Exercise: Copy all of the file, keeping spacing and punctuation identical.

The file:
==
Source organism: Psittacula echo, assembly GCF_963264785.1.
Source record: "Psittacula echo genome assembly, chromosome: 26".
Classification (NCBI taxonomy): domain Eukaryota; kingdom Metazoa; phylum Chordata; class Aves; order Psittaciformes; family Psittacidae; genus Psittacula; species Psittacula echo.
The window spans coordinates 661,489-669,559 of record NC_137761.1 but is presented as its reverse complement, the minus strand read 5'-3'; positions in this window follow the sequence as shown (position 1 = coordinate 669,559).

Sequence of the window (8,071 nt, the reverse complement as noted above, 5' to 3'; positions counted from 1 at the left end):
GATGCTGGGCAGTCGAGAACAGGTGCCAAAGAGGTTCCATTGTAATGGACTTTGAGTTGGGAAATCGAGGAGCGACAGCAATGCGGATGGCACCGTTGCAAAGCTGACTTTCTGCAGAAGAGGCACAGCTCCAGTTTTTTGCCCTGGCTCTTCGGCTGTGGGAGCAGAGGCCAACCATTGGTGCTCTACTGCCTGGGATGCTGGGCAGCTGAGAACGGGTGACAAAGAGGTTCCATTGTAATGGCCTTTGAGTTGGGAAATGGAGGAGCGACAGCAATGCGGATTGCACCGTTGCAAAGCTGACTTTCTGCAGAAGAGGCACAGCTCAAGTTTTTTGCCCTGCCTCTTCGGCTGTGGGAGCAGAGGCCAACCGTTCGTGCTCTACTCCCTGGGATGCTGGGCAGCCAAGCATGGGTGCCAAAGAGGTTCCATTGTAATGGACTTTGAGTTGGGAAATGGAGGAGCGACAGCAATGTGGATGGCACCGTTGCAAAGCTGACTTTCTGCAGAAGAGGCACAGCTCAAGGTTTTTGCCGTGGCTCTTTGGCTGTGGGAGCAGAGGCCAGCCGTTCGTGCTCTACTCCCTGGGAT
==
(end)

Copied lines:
Source organism: Psittacula echo, assembly GCF_963264785.1.
Source record: "Psittacula echo genome assembly, chromosome: 26".
Classification (NCBI taxonomy): domain Eukaryota; kingdom Metazoa; phylum Chordata; class Aves; order Psittaciformes; family Psittacidae; genus Psittacula; species Psittacula echo.
The window spans coordinates 661,489-669,559 of record NC_137761.1 but is presented as its reverse complement, the minus strand read 5'-3'; positions in this window follow the sequence as shown (position 1 = coordinate 669,559).

Sequence of the window (8,071 nt, the reverse complement as noted above, 5' to 3'; positions counted from 1 at the left end):
GATGCTGGGCAGTCGAGAACAGGTGCCAAAGAGGTTCCATTGTAATGGACTTTGAGTTGGGAAATCGAGGAGCGACAGCAATGCGGATGGCACCGTTGCAAAGCTGACTTTCTGCAGAAGAGGCACAGCTCCAGTTTTTTGCCCTGGCTCTTCGGCTGTGGGAGCAGAGGCCAACCATTGGTGCTCTACTGCCTGGGATGCTGGGCAGCTGAGAACGGGTGACAAAGAGGTTCCATTGTAATGGCCTTTGAGTTGGGAAATGGAGGAGCGACAGCAATGCGGATTGCACCGTTGCAAAGCTGACTTTCTGCAGAAGAGGCACAGCTCAAGTTTTTTGCCCTGCCTCTTCGGCTGTGGGAGCAGAGGCCAACCGTTCGTGCTCTACTCCCTGGGATGCTGGGCAGCCAAGCATGGGTGCCAAAGAGGTTCCATTGTAATGGACTTTGAGTTGGGAAATGGAGGAGCGACAGCAATGTGGATGGCACCGTTGCAAAGCTGACTTTCTGCAGAAGAGGCACAGCTCAAGGTTTTTGCCGTGGCTCTTTGGCTGTGGGAGCAGAGGCCAGCCGTTCGTGCTCTACTCCCTGGGAT